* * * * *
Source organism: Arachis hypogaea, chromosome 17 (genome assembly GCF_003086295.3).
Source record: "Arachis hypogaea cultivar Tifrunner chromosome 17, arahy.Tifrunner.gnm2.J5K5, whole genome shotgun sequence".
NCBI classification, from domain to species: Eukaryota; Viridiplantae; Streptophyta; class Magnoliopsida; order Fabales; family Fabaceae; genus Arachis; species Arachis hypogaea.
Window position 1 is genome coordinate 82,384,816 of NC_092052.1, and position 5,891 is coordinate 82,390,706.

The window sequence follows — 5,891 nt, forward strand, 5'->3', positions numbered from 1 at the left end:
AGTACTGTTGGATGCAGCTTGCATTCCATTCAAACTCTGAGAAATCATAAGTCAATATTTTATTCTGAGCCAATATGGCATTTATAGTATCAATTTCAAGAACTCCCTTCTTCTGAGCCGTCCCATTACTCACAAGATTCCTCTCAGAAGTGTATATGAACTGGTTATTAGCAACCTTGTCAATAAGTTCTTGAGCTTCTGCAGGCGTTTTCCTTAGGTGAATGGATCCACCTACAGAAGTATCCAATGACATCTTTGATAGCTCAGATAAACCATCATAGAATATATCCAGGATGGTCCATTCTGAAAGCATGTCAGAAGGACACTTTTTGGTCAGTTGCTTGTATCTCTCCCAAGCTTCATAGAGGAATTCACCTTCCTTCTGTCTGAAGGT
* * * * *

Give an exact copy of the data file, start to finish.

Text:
Source organism: Arachis hypogaea, chromosome 17 (genome assembly GCF_003086295.3).
Source record: "Arachis hypogaea cultivar Tifrunner chromosome 17, arahy.Tifrunner.gnm2.J5K5, whole genome shotgun sequence".
NCBI classification, from domain to species: Eukaryota; Viridiplantae; Streptophyta; class Magnoliopsida; order Fabales; family Fabaceae; genus Arachis; species Arachis hypogaea.
Window position 1 is genome coordinate 82,384,816 of NC_092052.1, and position 5,891 is coordinate 82,390,706.

The window sequence follows — 5,891 nt, forward strand, 5'->3', positions numbered from 1 at the left end:
AGTACTGTTGGATGCAGCTTGCATTCCATTCAAACTCTGAGAAATCATAAGTCAATATTTTATTCTGAGCCAATATGGCATTTATAGTATCAATTTCAAGAACTCCCTTCTTCTGAGCCGTCCCATTACTCACAAGATTCCTCTCAGAAGTGTATATGAACTGGTTATTAGCAACCTTGTCAATAAGTTCTTGAGCTTCTGCAGGCGTTTTCCTTAGGTGAATGGATCCACCTACAGAAGTATCCAATGACATCTTTGATAGCTCAGATAAACCATCATAGAATATATCCAGGATGGTCCATTCTGAAAGCATGTCAGAAGGACACTTTTTGGTCAGTTGCTTGTATCTCTCCCAAGCTTCATAGAGGAATTCACCTTCCTTCTGTCTGAAGGT